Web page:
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Justice News

Department of Justice
U.S. Attorney’s Office
Northern District of Iowa

FOR IMMEDIATE RELEASE
Thursday, March 19, 2015

Women’s History Month Commemorated

Today the United States Attorney’s Office for the Northern District of Iowa recognized Women’s History Month 2015 by hosting a program commemorating the 40th anniversary of the landmark Iowa Civil Rights Commission decision,      Cedar Rapids Community School District v. Parr.  United States Attorney Kevin Techau welcomed speakers and guests noting that this month, “We celebrate countless pioneering women and the legal victories they have won.”

Featured program speakers included Des Moines attorney Roxanne Conlin and Reverend Bill Cotton.  They recounted how their professional careers crossed in the early-1970s when they fought against the injustice of gender discrimination facing two Cedar Rapids school teachers.

Over 50 attendees heard the speakers tell the story of how two pregnant school teachers were forced to leave their teaching positions in the Cedar Rapids School District beginning the fifth month of their pregnancy.  One teacher, Joan Parr, was not tenured and the policy as it related to her called for a forced termination.  Reverend Cotton, the first Director of the Cedar Rapids Civil Rights Commission, challenged this discriminatory practice. As the litigation commenced, Reverend Cotton connected with then Assistant Attorney General Roxanne Conlin, who successfully prosecuted the case all the way to the Iowa Supreme Court.  In 1975, the High Court ruled that this practice discriminated against women and violated the Iowa Civil Rights Act. This case is considered a landmark ruling in Iowa jurisprudence.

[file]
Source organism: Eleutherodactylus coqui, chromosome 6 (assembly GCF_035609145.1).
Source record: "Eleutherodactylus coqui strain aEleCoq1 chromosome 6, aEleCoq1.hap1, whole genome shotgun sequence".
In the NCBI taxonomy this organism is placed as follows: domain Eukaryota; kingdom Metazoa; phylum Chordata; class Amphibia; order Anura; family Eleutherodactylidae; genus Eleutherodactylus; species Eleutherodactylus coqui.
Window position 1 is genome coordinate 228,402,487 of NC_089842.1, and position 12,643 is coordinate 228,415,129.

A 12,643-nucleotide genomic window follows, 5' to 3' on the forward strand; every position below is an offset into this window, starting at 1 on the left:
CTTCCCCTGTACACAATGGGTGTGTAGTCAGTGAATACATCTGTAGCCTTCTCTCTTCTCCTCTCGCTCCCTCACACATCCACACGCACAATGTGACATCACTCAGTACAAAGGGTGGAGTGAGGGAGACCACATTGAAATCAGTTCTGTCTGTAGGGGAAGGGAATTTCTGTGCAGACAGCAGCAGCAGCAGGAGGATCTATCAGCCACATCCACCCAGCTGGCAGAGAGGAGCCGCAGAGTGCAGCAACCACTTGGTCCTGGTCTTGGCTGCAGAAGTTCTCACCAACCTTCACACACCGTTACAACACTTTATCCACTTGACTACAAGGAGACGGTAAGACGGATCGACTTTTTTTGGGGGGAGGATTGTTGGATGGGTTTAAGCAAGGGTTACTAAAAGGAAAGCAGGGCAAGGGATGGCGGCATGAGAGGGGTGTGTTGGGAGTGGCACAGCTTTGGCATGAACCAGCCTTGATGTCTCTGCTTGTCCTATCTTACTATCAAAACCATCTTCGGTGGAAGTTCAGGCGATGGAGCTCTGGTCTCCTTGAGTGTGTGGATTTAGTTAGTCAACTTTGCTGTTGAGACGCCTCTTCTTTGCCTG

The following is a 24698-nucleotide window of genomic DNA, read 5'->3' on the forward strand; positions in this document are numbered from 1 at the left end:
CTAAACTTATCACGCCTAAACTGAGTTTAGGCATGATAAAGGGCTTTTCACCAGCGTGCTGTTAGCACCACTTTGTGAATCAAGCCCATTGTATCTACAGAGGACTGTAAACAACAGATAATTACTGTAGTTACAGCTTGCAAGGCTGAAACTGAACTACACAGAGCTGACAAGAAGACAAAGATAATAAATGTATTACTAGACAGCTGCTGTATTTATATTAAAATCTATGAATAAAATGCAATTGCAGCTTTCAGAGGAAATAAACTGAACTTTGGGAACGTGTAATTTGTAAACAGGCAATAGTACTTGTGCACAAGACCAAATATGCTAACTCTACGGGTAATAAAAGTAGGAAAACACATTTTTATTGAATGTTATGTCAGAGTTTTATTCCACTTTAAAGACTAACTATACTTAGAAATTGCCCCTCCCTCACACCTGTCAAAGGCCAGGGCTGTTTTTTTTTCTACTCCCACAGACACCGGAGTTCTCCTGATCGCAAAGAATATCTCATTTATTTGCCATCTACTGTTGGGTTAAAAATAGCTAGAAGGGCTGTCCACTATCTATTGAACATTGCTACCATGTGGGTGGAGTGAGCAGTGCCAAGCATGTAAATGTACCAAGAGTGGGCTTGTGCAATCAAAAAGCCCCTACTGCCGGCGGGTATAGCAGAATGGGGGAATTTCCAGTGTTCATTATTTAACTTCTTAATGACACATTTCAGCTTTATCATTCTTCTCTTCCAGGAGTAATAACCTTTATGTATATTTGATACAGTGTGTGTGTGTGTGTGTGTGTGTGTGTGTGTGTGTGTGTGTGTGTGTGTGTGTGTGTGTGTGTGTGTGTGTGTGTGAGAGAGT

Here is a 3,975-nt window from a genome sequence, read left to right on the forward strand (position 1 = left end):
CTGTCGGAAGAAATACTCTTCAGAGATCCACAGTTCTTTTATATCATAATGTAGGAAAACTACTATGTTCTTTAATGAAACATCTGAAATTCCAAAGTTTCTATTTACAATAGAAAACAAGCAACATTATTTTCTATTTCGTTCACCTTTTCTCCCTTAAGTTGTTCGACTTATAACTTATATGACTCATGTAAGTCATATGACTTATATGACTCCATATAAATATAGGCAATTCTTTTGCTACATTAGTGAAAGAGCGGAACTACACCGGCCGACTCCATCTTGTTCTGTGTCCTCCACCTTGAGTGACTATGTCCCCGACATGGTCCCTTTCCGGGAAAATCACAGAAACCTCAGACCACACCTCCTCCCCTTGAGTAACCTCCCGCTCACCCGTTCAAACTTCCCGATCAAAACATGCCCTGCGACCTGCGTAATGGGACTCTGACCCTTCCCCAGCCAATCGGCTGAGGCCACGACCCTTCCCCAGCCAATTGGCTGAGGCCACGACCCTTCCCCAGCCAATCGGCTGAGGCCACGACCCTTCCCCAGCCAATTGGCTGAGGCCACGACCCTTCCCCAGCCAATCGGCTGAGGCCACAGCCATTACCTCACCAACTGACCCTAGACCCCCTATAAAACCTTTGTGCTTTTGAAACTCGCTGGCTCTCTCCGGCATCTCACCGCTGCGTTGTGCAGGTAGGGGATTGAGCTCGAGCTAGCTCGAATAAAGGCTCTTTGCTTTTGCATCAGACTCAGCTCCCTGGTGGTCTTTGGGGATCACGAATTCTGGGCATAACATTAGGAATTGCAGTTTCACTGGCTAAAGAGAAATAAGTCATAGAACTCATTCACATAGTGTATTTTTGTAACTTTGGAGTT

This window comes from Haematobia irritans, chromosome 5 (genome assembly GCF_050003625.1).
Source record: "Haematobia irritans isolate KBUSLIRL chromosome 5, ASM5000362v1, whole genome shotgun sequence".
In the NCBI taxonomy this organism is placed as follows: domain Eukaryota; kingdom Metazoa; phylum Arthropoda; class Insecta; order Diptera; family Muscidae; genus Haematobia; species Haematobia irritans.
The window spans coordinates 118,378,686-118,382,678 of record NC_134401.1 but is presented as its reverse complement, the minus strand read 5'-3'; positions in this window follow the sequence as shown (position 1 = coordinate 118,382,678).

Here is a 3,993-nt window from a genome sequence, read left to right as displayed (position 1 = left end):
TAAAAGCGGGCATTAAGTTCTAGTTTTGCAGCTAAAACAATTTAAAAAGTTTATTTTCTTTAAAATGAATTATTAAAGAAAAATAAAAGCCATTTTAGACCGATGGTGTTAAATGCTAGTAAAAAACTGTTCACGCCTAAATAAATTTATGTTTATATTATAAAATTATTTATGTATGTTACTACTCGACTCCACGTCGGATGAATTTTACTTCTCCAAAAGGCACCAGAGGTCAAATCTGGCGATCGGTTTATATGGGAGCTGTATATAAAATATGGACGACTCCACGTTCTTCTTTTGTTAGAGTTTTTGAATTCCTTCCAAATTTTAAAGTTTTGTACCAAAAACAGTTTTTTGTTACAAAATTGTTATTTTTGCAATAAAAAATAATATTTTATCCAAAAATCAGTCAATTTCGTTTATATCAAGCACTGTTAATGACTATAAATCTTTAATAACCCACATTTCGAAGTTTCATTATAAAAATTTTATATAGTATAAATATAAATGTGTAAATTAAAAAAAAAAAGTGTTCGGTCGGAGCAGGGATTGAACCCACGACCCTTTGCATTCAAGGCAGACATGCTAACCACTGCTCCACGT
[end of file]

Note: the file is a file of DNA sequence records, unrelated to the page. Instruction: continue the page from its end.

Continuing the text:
One year after this ruling the US Supreme Court rejected a claim that an employer’s policy excluding pregnancy from its disability benefits plan did not violate Title VII of the 1964 Civil Rights Act’s prohibition on sex discrimination.  Two years later Congress passed the 1978 Pregnancy Discrimination Act which overruled this decision. http://go.usa.gov/3CefA These facts highlight not only the bravery of two Iowa teachers pioneering women’s rights but the forward thinking of Iowa’s judiciary.

Both speakers closed their presentations by noting that Iowa courts have a long history of furthering the rights of citizens in many cases well before the United States Congress or the US Supreme Court conferred them.  Speaker Conlin shared that, “This is something we as Iowans should have great pride in.”

US Attorney Techau echoed the Presidential Proclamation proclaiming March 2015 as Women’s History Month by stating, “We know that when women succeed, America succeeds.”

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Updated March 19, 2015